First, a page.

x=sp.symbols("x");
#Associated Legendre l, m orders
L_Num=3; M_Num=3; # l, m orders
def Plm(l,m ):
N=( 1/(2**l) )*(1 /sp.factorial(l) );
return N * (  (1-x**2)**(m/2)  )
* sp.diff( (x**2-1)**l, x,m+l );
R=  Plm(L_Num,M_Num);
R1=sp.simplify(R);
T=sp.latex(R1); # Convert expression to LaTeX
# Replace   symbols by spaces to allow printing the equation.
A=T.replace("\"," ");
# A can be printed in a text editor
Listing 12-2

Code for Visualizing Symbolic Equations with LaTeX

In this code, the following directive:
T=sp.latex(R1),
converts the symbolic expression R into a LaTeX expression T. However, to print the corresponding formulas in a text editor, we remove the symbol \ by using the following code:
A=T.replace("\"," ").
Listing 12-3 gives some associated Legendre polynomials obtained with the code in Listing 12-2. When required, we have replaced rational exponents with their equivalent fractions.
P0, 0(x) = 1;
Listing 12-3

List of Some Associated Legendre Polynomials   As indicated, x =  cos (θ). Therefore, we will use NumPy to create a one-dimensional array for θ with entries in the range 0 < θ < π, to substitute x with its corresponding cosine values. Similarly, we will create a second array for ϕ, with values between 0 and 2 π. The corresponding code is shown in Listing 12-4.
import numpy as np
N=40;
Pi=np.pi;
Theta=np.zeros(N+1);
Phi=np.zeros(N+1);
for n in range(0,N+1):
Theta[n]=n/N*Pi;
Phi[n]=n/N*2*Pi;
Listing 12-4

Creating and Filling the Angular Axes

In this code, we generate the arrays Theta and Phi, each with 41 entries. The first array holds numbers ranging from 0 to π in equally spaced steps. The second array stores numbers from 0 to 2π. The first entry, called Theta, is equal to 0, while the last entry, Theta, is equal to π. In turn, Phi is equal to 0 and Phi is 2π.

To calculate the values of the associated Legendre polynomials, we use the following directive within a for loop, with n ranging from 0 to N:
R( np.cos(Theta[n]) )
The complete code needed to print the corresponding values is shown in Listing 12-5.
import numpy as np
import sympy as sp
x=sp.symbols("x");
def Plm(l,m ):
N=( 1/(2**l) )*(1 /sp.factorial(l) )
return N * (  (1-x**2)**(m/2)  )
* sp.diff( (x**2-1)**l, x,m+l );
L_Num=3; M_Num=2; #Legendre l,m orders
R=sp.lambdify( x, Plm(L_Num,M_Num) );
N=40;
Pi=np.pi;
Theta=np.zeros(N+1); Phi=np.zeros(N+1);
for n in range(0,N+1):
Theta[n]=n/N*Pi;
Phi[n]=n/N*2*Pi;
for n in range(0,N+1):
print(  R(np.cos(Theta[n]))  );
Listing 12-5

Code for Printing Numerical Values of the Symbolic Function

At this point, we are ready to calculate the values corresponding to Equation (12.9). However, we may wonder if SymPy has a built-in function for the associated Legendre polynomials. The answer is yes. Therefore, instead of the code listed previously, we could use this:
Plm=sp.assoc_legendre(L_Num,M_Num, x);
R=sp.lambdify(x,Plm);

We can verify that both methods give the same results by comparing some values.

We are now in the position of plotting some spherical harmonics functions. In the following section, we describe our method for plotting the orbitals given in Equation (12.8).

## 12.4 Plotting Functions in Spherical Coordinates

The program generates the associated Legendre polynomials using the code shown in Listing 12-1, which creates the numerical function R(x) to provide the associated Legendre polynomials, Pl, m(x).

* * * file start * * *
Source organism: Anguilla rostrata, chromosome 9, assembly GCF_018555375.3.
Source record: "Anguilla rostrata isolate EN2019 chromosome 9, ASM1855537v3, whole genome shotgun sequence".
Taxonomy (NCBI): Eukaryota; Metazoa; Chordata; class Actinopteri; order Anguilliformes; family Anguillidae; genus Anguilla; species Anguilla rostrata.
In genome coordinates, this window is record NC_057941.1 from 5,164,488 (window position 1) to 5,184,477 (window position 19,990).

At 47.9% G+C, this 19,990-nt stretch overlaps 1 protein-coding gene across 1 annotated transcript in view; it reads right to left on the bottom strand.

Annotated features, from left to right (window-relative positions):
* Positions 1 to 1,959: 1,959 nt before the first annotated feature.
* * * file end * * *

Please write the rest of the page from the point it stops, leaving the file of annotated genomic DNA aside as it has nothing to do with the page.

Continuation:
To create the 3D perspective, as in previous chapters, we use the required perspective parameters with the following values:
D=4000;
VX=600; VY=120; VZ=0;
Factor0 =(D-VZ) / (D/2-VZ);

The Factor0 variable is used to shift the plot to the center of the screen.

To calculate the spherical harmonics as functions of θ and ϕ, we use the code in Listing 12-6.
N=40;
Pi=np.pi;
Theta=np.zeros(N+1); Phi=np.zeros(N+1);
for n in range(0,N+1):
Theta[n]=n/N*Pi;
Phi[n]=n/N*2*Pi;
Listing 12-6

Creating the Angular Arrays

The code creates two arrays, each with 41 entries for the angular variables with 0 < θ < π and 0 < ϕ < 2π.

Now, we proceed to calculate the orbitals given by Equation (12.8) with the code in Listing 12-7.
import numpy as np
import sympy as sp
x=sp.symbols("x");
def Plm(l,m ):
N=( 1/(2**l) )*(1 /sp.factorial(l) )
return N * (  (1-x**2)**(m/2)  )
* sp.diff( (x**2-1)**l, x,m+l );
L_Num=3; M_Num=2; #Legendre l,m orders
R=sp.lambdify( x, Plm(L_Num,M_Num) );
N=40;
Pi=np.pi;
Theta=np.zeros(N+1); Phi=np.zeros(N+1);
for n in range(0,N+1):
Theta[n]=n/N*Pi;
Phi[n]=n/N*2*Pi;
F=np.zeros( (N+1,N+1) );
for n in range(0,N+1):
for m in range(0,N+1):
F[n][m]=np.abs( R(np.cos(Theta[n]))
*np.cos(M_Num*Phi[m]) )**2;
print(F);
Listing 12-7

Calculating Orbitals

In this code, the F=np.zeros( (N+1,N+1) ) directive creates the variable F, representing a two-dimensional (N+1)*(N+1) array to store the absolute square real values of Yl. m(θ, ϕ).

To plot F, we create the mesh arrays with appropriate dimensions using the following code.
x1=np.zeros( (N+1,N+1) );
y=np.zeros( (N+1,N+1) );
z1=np.zeros( (N+1,N+1) );

Now, we will use Equations (12.1)-(12.3) to create the plot. In these equations, the radial distance r is considered constant.

We have to assign the appropriate role to each variable, as described in previous chapters. The vertical height corresponds to the y-axis, the horizontal length corresponds to the x-axis, and the depth to the z-axis. The code in Listing 12-8 assigns the corresponding parameters appropriately.
x1=np.zeros( (N+1,N+1) );
y=np.zeros( (N+1,N+1) );
z1=np.zeros( (N+1,N+1) );
L=2.5;
for n in range(0,N+1):
for m in range(0,N+1):
x1[n][m]=L*F[n][m]*np.sin(Theta[n])
*np.cos(Phi[m]);
z1[n][m]=L*F [n][m]*np.sin(Theta[n])
*np.sin(Phi[m])+D/2;
y[n][m]=L*F[n][m]*np.cos(Theta[n]);
Listing 12-8

Filling Mesh and Vertical Coordinates